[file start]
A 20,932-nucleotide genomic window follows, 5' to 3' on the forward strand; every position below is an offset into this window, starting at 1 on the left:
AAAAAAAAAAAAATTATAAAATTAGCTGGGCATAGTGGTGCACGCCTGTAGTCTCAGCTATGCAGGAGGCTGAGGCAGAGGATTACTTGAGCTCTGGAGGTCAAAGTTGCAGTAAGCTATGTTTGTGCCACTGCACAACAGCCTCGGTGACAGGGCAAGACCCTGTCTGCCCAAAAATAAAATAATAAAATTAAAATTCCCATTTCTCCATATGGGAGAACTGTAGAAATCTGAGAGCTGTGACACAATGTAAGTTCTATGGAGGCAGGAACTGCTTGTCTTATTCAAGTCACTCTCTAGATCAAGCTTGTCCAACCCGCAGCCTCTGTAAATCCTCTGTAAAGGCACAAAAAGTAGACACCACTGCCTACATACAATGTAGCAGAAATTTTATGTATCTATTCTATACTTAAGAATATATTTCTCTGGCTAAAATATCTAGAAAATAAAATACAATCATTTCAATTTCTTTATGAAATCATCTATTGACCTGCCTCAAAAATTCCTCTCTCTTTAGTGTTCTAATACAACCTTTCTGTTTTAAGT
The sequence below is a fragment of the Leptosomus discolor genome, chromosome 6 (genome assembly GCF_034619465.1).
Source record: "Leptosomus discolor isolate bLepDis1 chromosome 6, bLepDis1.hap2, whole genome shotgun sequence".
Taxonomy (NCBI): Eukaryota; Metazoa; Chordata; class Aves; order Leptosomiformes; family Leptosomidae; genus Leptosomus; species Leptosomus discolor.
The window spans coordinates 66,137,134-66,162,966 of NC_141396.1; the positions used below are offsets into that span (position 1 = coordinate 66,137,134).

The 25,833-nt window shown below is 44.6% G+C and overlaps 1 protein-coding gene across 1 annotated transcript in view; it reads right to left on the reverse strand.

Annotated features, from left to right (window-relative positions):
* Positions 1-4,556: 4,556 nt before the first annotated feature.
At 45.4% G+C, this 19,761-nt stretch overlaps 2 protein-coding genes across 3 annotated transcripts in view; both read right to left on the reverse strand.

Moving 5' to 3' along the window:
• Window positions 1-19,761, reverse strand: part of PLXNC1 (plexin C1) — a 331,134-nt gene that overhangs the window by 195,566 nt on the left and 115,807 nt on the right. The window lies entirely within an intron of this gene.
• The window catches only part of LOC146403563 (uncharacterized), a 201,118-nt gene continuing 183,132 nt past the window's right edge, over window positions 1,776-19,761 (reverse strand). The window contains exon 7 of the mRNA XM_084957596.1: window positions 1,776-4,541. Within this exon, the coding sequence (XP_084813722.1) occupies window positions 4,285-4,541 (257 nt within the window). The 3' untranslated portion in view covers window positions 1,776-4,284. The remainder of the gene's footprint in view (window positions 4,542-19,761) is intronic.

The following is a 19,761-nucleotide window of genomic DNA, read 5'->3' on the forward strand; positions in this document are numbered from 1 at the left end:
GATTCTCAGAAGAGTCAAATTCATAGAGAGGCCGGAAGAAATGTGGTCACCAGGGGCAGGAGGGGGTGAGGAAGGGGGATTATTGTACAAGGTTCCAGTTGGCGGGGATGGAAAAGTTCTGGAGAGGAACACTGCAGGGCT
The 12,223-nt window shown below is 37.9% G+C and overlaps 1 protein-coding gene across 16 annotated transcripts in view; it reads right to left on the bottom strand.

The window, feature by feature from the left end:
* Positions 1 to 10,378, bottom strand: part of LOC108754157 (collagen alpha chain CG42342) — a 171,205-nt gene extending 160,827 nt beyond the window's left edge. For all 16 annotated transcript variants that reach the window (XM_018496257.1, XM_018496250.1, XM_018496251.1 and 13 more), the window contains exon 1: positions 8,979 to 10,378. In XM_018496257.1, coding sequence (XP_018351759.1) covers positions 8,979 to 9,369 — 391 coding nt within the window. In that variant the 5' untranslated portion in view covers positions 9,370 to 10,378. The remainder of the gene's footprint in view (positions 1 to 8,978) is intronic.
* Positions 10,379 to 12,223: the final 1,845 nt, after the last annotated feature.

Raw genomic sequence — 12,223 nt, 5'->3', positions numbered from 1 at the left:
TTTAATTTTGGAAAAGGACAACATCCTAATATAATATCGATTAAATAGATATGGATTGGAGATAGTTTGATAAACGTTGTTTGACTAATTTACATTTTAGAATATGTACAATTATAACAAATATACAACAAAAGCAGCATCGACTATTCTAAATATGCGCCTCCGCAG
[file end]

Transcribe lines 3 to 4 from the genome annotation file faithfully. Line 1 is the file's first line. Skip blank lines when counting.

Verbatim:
The sequence below is a fragment of the Leptosomus discolor genome, chromosome 6 (genome assembly GCF_034619465.1).
Source record: "Leptosomus discolor isolate bLepDis1 chromosome 6, bLepDis1.hap2, whole genome shotgun sequence".